25 April 2023
Inventing a royal past
Greenwich Palace was a favourite of England’s Tudor monarchs. Beside the palace stood the church of the Observant Friars, founded in 1482. Being so close to a royal residence, the church played a regular part in royal ceremonies — Henry VIII, Mary I and Elizabeth I were all baptised there. This church had political and religious importance, which is reinforced by two manuscripts digitised for the Library’s Medieval and Renaissance Women project. Egerton MS 2341/1 and Egerton MS 2341/2 contain instructions for the glaziers creating the stained glass for the church’s East window. These instructions demonstrate how that window was designed to strengthen the new Tudor dynasty.
Probably originally a single roll, the two manuscripts are undated. They must have been written after 1489, when Margaret Tudor was born, as she is one of the individuals to be depicted in the window. In turn, they presumably pre-date the death of Elizabeth of York, Henry VII’s queen, in February 1503, as the text refers to her in the present tense. They may have been made in the early 1490s, and before the church was consecrated by April 1494.
Part of the roll describing the images of Henry VII and Elizabeth of York: Egerton MS 2341/2, membrane 2
The window was to depict Henry VII and Elizabeth of York, his wife, each holding the other’s hand. It would also feature Margaret, their daughter, and Margaret Beaufort, Henry’s mother. Next, there would be several figures widely revered in late medieval England, including Charlemagne, the mythical Constantine (father of the historical Constantine the Great), St Thomas de Cantilupe, and the Saxon saints Edward the Confessor, Edmund the Martyr and Oswald. The choice of these figures is not surprising. What is unusual is the choice of the women to feature on the window.
The window was to include nine saintly women, each of royal blood. The most famous of these was St Helena, who discovered the True Cross and many other relics in Palestine and was the mother of Emperor Constantine. While not a princess, the manuscript describes Helena as ‘daughter to Coyle Kyng of Britaigne’, the Old King Cole of the nursery rhyme, repeating a mythical ancestry popularised by the medieval chroniclers Henry of Huntingdon and Geoffrey of Monmouth.
St Helena’s discovery of the True Cross: Add MS 17275, f. 290v
Another famous saint to be featured in the window was Margaret of Scotland, the granddaughter of Edmund Ironside and wife of Malcolm III, king of Scots. Their daughter, Maud (or Matilda), married Henry I of England, while Margaret’s great-grandson himself became king as Henry II. In an interesting historical parallel, Margaret, Henry VII’s daughter, who was to appear in the pane below St Margaret, would marry a Scottish king, like her saintly namesake, and have a great-grandson who would become king of England: James VI and I.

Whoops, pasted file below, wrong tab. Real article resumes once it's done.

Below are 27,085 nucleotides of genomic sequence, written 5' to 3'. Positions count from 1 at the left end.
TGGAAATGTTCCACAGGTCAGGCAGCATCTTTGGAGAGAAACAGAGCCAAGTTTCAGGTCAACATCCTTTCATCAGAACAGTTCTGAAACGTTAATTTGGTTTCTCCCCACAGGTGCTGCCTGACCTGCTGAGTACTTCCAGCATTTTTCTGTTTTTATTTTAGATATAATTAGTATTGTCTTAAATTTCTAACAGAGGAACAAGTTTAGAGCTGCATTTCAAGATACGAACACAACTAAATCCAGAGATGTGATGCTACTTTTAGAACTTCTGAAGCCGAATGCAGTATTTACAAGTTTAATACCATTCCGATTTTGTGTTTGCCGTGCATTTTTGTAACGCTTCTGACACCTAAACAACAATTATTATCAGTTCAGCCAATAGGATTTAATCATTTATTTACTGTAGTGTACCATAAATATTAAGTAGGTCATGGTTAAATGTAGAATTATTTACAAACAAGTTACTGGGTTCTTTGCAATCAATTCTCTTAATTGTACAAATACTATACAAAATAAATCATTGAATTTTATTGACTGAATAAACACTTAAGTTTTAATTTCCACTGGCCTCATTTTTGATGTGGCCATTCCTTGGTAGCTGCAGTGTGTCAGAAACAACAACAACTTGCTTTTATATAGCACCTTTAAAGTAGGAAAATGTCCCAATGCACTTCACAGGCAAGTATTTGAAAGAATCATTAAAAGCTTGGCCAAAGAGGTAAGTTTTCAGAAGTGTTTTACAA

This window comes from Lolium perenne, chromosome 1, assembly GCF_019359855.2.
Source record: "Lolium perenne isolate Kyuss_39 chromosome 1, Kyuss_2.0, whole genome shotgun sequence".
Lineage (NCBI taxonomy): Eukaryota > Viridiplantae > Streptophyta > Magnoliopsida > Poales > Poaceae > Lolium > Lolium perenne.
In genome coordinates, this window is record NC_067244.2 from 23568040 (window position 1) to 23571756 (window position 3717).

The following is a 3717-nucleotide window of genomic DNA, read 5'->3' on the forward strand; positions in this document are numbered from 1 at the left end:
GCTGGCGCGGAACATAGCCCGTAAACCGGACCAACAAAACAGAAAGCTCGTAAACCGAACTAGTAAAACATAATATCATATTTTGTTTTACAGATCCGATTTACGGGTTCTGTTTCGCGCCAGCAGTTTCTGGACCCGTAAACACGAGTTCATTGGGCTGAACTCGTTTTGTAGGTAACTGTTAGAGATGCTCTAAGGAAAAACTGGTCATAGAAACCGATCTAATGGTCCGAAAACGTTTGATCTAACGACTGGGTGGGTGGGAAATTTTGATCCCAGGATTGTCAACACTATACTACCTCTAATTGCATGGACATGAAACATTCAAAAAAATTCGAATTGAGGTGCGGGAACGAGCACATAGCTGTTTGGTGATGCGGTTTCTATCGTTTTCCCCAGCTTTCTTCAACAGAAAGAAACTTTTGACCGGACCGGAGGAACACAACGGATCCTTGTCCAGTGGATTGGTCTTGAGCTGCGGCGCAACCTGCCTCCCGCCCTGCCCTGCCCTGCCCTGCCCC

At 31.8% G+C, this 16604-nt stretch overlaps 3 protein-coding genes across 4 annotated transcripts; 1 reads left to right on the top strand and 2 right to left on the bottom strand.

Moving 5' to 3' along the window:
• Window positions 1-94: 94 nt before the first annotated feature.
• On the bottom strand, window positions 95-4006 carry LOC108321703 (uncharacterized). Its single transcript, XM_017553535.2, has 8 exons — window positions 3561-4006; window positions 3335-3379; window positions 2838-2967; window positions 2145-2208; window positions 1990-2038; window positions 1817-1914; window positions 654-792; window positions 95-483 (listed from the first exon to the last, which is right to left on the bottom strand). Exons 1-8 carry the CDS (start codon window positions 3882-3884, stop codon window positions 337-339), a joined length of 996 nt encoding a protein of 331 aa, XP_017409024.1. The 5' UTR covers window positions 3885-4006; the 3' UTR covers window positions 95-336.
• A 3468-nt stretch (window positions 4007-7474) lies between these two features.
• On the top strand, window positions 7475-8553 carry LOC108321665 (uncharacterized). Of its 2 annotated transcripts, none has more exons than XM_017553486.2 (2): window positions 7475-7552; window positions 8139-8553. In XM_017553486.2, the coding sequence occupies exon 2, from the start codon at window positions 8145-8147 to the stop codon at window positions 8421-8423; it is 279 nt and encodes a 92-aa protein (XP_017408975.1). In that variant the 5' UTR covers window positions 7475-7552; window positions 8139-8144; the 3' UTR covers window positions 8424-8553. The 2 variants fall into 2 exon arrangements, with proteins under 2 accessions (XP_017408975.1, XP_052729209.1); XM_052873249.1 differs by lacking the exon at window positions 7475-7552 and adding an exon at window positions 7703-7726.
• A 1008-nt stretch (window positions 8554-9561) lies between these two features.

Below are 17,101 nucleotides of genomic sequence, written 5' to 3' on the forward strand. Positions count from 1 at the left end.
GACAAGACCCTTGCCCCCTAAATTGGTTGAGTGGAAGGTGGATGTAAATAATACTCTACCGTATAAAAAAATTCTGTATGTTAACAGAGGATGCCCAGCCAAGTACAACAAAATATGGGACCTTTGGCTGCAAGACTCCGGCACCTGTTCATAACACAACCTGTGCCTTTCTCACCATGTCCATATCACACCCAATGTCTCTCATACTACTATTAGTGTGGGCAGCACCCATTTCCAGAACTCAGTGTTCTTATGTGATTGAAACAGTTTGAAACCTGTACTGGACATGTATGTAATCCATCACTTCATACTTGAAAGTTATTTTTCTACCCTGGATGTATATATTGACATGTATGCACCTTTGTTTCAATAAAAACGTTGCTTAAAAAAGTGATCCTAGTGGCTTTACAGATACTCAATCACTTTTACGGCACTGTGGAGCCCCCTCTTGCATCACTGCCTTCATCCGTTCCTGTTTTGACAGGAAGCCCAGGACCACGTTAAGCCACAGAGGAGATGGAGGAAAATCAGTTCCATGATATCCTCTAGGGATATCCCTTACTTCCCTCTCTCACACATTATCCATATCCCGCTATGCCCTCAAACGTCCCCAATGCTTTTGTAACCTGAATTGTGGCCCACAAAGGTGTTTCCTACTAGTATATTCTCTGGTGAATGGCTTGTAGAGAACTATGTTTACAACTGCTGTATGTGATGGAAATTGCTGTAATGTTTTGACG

The next well-known figure was St Winifred. She was descended from a Welsh princely family and became an important saint in Wales and Shropshire, with cult sites at Holywell and Shrewsbury.
A prayer to St Winifred in a 15th-century devotional: Harley MS 955, f. 67v
The remaining six female saints were all Saxon royal women and ranged from the lesser known to the outright obscure: Æthelthryth or Audrey, daughter of King Anna of East Anglia; Edith, daughter of King Edgar of England; Æthelburh, daughter of King Æthelberht of Kent; Eormenhild, daughter of King Eorcenberht of Kent; Blitha, a relative of Æthelred the Unready and Edmund Ironside; and Mildrith, daughter of King Merewalh of Magonsæte, a Mercian sub-king.
Why was the window to include such individuals? Henry VII’s claim to the throne was not especially strong. Although he was a descendant of Edward III, his royal ties were through an unlicensed marriage on his father’s side and illegitimacy on his mother’s. There were other nobles in England who had stronger claim to be king, like the children of George, duke of Clarence, or the Stafford dukes of Buckingham, both families descended legitimately from Edward III. In these two rolls we can see an attempt to bypass this issue by going far back into England’s past to create legitimacy for the fragile new Tudor dynasty.
By focusing on royal women from before the Norman Conquest, the window placed Henry, his queen and his daughter among a cohort of royal women stretching back over a thousand years. He could claim direct descent from St Margaret, the ancestor of every English king from Henry II onwards. She, in turn, was linked to several of these Saxon saints. This window presented a Tudor history that looked beyond the dynastic squabbles of the 15th century, using these women to emphasise Henry VII’s link to a more distant and less contentious Anglo-Saxon past.
We are extremely grateful to Joanna and Graham Barker for their generous funding of Medieval and Renaissance Women.
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